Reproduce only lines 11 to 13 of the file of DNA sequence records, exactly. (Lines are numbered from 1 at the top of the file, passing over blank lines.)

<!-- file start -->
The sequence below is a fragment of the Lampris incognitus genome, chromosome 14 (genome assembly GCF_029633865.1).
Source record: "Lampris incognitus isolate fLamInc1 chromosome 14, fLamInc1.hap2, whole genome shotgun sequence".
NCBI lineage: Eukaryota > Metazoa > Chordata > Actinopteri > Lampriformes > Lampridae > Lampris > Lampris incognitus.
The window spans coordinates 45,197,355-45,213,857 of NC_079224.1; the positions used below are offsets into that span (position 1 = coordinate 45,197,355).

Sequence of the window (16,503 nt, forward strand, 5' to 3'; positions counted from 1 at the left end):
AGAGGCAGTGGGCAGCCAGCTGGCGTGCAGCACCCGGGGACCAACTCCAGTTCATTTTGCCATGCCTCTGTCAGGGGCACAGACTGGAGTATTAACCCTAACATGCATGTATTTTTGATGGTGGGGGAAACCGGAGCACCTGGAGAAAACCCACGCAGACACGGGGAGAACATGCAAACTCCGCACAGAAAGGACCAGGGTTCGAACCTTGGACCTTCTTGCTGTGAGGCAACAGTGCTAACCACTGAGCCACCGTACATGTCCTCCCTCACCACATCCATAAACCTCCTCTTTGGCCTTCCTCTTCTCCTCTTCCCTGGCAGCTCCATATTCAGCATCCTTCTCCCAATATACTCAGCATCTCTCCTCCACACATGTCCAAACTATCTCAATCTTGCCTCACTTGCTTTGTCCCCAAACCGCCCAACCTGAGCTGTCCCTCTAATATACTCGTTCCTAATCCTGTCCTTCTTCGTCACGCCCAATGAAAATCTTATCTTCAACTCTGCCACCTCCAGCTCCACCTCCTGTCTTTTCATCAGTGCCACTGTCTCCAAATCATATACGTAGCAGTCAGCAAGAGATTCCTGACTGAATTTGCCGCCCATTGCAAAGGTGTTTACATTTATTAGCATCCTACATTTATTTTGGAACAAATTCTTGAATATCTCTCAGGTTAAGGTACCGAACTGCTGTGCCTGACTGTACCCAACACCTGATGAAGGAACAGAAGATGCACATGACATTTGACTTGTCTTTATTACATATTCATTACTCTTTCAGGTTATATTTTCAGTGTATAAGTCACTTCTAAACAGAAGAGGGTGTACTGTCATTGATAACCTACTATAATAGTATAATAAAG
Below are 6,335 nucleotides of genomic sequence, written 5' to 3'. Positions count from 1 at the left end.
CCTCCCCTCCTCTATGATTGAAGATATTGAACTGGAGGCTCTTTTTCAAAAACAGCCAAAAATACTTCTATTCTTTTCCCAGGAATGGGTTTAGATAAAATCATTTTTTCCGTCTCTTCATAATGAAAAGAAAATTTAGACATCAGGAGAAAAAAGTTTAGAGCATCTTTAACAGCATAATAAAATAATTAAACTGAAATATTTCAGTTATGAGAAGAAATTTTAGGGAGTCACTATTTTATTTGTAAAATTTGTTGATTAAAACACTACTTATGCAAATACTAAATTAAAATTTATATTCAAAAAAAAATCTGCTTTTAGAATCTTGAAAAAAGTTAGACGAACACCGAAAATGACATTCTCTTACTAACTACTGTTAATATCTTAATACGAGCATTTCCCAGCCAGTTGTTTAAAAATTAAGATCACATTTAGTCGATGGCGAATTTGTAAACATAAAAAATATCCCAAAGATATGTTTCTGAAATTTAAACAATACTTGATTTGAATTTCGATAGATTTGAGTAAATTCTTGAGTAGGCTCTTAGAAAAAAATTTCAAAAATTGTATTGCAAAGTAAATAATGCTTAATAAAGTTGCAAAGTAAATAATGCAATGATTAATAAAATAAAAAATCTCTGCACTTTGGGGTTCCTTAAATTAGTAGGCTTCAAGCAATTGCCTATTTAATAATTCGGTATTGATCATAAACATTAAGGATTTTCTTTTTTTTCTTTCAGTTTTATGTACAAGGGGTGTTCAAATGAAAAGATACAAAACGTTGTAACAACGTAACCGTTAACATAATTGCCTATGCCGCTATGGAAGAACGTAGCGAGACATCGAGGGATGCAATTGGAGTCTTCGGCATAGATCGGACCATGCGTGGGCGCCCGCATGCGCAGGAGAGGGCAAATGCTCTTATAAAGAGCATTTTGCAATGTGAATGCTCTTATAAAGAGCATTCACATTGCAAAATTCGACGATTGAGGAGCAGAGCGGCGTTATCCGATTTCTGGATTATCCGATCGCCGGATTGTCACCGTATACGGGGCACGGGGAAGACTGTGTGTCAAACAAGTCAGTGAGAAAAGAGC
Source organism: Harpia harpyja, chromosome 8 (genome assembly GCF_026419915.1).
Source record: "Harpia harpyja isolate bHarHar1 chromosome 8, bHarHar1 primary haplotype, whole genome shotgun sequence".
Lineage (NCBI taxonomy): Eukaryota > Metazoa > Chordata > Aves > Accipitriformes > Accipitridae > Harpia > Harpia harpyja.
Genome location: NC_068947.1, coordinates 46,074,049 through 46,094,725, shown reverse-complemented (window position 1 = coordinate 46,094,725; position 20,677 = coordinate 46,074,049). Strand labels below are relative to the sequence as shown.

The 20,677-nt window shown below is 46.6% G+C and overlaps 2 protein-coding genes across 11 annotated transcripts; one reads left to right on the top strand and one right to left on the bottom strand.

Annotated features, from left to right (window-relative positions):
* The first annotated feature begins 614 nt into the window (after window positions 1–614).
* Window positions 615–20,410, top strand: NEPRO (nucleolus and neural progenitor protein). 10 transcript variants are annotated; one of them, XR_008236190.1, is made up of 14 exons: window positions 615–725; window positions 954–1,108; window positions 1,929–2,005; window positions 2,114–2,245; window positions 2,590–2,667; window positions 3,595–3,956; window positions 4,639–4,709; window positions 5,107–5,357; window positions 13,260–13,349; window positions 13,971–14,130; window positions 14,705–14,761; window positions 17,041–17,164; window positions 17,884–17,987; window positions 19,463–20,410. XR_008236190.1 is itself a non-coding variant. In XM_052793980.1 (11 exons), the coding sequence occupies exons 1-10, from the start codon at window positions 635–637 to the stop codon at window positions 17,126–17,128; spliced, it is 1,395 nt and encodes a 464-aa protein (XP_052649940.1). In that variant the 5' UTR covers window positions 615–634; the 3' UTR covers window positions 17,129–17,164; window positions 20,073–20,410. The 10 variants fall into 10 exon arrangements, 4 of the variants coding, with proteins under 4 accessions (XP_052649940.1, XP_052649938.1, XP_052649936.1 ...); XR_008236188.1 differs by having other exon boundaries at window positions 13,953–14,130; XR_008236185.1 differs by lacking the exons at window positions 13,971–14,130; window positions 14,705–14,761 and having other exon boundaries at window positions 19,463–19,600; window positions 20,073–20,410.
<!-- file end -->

Lineage (NCBI taxonomy): Eukaryota > Metazoa > Chordata > Aves > Accipitriformes > Accipitridae > Harpia > Harpia harpyja.
Genome location: NC_068947.1, coordinates 46,074,049 through 46,094,725, shown reverse-complemented (window position 1 = coordinate 46,094,725; position 20,677 = coordinate 46,074,049). Strand labels below are relative to the sequence as shown.

The 20,677-nt window shown below is 46.6% G+C and overlaps 2 protein-coding genes across 11 annotated transcripts; one reads left to right on the top strand and one right to left on the bottom strand.